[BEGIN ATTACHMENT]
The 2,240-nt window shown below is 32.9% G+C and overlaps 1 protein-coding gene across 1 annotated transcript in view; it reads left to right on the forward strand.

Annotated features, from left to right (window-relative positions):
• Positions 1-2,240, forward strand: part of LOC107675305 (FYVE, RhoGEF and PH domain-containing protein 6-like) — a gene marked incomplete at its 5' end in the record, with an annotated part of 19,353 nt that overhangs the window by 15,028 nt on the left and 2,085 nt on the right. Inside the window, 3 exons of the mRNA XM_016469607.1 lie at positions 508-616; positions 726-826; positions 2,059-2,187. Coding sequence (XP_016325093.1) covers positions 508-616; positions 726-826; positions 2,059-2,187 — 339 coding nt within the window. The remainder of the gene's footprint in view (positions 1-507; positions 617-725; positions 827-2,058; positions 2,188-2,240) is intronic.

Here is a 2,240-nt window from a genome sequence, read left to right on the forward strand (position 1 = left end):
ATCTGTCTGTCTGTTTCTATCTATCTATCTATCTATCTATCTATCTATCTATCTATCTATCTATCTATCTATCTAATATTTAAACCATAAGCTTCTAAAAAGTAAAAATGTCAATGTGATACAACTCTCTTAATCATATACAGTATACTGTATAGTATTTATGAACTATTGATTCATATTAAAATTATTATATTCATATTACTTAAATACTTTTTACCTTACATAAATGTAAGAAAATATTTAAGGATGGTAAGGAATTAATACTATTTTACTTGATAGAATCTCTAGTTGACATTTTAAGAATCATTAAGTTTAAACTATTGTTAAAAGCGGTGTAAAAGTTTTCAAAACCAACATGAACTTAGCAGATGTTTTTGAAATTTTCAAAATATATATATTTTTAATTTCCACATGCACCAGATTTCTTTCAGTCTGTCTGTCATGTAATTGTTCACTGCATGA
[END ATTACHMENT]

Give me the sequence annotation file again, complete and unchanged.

The 2,240-nt window shown below is 32.9% G+C and overlaps 1 protein-coding gene across 1 annotated transcript in view; it reads left to right on the forward strand.

Annotated features, from left to right (window-relative positions):
• Positions 1-2,240, forward strand: part of LOC107675305 (FYVE, RhoGEF and PH domain-containing protein 6-like) — a gene marked incomplete at its 5' end in the record, with an annotated part of 19,353 nt that overhangs the window by 15,028 nt on the left and 2,085 nt on the right. Inside the window, 3 exons of the mRNA XM_016469607.1 lie at positions 508-616; positions 726-826; positions 2,059-2,187. Coding sequence (XP_016325093.1) covers positions 508-616; positions 726-826; positions 2,059-2,187 — 339 coding nt within the window. The remainder of the gene's footprint in view (positions 1-507; positions 617-725; positions 827-2,058; positions 2,188-2,240) is intronic.

Here is a 2,240-nt window from a genome sequence, read left to right on the forward strand (position 1 = left end):
ATCTGTCTGTCTGTTTCTATCTATCTATCTATCTATCTATCTATCTATCTATCTATCTATCTATCTATCTATCTAATATTTAAACCATAAGCTTCTAAAAAGTAAAAATGTCAATGTGATACAACTCTCTTAATCATATACAGTATACTGTATAGTATTTATGAACTATTGATTCATATTAAAATTATTATATTCATATTACTTAAATACTTTTTACCTTACATAAATGTAAGAAAATATTTAAGGATGGTAAGGAATTAATACTATTTTACTTGATAGAATCTCTAGTTGACATTTTAAGAATCATTAAGTTTAAACTATTGTTAAAAGCGGTGTAAAAGTTTTCAAAACCAACATGAACTTAGCAGATGTTTTTGAAATTTTCAAAATATATATATTTTTAATTTCCACATGCACCAGATTTCTTTCAGTCTGTCTGTCATGTAATTGTTCACTGCATGA